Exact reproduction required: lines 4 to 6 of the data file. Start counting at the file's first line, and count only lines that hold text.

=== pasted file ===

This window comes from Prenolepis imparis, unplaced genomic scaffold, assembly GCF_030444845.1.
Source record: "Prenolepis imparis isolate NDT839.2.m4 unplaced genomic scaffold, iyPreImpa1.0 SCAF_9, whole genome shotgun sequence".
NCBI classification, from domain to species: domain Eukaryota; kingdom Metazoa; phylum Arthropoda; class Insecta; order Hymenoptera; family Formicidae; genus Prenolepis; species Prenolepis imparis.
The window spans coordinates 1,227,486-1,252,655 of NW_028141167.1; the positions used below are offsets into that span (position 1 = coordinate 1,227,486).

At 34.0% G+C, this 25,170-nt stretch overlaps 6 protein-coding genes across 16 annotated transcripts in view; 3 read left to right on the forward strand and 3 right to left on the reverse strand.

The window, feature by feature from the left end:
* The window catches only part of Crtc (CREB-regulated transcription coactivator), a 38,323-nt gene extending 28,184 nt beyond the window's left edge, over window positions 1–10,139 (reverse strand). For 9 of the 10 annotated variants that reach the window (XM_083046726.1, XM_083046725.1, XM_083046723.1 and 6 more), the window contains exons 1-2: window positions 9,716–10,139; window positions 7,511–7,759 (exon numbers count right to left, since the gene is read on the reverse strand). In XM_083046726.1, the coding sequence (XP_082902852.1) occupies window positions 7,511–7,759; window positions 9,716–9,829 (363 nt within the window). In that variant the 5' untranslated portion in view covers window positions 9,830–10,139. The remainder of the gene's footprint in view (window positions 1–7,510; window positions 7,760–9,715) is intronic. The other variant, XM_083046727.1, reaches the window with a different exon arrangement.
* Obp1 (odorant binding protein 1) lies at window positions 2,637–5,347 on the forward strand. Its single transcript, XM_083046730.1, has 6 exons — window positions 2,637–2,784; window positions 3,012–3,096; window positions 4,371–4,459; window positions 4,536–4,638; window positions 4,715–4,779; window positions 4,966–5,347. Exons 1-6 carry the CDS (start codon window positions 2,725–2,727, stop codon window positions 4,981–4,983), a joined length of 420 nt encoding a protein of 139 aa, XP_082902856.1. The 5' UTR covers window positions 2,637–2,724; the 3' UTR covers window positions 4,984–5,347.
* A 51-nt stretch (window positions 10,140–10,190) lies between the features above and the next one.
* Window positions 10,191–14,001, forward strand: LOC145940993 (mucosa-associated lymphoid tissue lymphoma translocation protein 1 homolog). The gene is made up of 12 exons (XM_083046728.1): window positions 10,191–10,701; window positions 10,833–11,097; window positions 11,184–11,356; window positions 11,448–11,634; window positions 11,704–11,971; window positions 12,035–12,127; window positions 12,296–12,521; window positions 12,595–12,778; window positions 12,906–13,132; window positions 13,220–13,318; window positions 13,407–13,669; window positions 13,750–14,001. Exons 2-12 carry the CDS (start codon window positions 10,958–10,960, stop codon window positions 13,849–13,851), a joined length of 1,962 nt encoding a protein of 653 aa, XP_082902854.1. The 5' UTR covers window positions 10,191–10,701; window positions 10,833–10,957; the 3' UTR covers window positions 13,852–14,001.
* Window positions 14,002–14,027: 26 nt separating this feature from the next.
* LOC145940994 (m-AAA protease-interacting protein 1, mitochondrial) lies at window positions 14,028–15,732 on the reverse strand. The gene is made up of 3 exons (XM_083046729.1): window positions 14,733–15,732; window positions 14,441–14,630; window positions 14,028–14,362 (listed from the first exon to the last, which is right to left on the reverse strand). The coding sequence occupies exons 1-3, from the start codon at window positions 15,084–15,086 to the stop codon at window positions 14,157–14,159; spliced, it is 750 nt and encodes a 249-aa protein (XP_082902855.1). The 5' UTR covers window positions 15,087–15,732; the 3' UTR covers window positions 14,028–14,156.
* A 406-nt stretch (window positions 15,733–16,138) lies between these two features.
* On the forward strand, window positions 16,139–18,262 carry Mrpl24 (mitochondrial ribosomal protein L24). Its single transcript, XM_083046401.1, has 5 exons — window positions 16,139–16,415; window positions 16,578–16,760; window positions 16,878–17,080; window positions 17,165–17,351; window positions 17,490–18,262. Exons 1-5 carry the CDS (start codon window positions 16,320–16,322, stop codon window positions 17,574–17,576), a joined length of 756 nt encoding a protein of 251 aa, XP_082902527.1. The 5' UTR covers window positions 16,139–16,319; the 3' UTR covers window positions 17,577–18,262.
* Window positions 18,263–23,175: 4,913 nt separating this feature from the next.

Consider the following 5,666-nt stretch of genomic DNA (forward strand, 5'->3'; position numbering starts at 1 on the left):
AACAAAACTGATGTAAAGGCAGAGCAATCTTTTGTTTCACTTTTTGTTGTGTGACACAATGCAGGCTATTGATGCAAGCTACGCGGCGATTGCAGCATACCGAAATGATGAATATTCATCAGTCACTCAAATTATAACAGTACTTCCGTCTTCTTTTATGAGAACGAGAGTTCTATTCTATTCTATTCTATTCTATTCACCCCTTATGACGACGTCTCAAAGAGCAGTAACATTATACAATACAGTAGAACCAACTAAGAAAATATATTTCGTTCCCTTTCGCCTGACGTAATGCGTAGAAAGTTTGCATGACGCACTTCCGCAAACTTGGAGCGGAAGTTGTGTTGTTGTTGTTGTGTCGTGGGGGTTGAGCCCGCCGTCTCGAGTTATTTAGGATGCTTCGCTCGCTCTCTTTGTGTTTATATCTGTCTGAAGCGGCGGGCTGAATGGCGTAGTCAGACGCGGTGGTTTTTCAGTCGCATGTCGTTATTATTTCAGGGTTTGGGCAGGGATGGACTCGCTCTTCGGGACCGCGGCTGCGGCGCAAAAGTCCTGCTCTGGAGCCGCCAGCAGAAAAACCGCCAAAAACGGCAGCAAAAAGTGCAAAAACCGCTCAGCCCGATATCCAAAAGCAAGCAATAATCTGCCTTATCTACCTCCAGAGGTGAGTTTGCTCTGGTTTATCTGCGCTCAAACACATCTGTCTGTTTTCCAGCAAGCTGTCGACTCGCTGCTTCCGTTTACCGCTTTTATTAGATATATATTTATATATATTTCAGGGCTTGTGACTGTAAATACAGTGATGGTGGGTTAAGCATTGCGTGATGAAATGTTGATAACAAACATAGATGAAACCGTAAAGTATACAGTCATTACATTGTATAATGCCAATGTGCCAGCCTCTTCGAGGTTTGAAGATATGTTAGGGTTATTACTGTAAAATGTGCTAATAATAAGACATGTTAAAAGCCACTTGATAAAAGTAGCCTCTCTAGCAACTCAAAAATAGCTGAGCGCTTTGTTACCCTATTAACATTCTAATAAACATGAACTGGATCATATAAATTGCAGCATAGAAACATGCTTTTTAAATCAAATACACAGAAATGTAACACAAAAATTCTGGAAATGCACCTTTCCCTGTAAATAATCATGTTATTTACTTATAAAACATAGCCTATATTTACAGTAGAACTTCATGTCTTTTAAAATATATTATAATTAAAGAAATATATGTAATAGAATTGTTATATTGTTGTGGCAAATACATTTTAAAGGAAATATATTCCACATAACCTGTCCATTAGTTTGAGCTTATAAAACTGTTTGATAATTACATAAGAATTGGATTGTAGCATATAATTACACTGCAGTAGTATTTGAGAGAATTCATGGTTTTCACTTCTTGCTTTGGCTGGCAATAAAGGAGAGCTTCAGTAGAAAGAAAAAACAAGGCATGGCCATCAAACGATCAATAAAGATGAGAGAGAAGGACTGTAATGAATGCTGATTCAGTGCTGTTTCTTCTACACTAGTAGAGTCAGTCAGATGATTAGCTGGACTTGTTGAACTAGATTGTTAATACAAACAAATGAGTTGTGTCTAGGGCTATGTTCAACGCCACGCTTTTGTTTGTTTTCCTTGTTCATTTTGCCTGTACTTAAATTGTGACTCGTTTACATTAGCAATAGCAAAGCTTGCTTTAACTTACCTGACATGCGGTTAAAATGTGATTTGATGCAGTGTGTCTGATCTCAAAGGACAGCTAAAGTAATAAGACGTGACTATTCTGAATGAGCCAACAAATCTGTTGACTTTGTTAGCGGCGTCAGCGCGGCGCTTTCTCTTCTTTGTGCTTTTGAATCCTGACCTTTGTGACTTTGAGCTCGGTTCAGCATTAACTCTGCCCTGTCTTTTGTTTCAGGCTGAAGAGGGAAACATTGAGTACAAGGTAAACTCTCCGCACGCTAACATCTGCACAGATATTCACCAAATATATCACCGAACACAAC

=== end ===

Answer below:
The window spans coordinates 1,227,486-1,252,655 of NW_028141167.1; the positions used below are offsets into that span (position 1 = coordinate 1,227,486).

At 34.0% G+C, this 25,170-nt stretch overlaps 6 protein-coding genes across 16 annotated transcripts in view; 3 read left to right on the forward strand and 3 right to left on the reverse strand.

The window, feature by feature from the left end: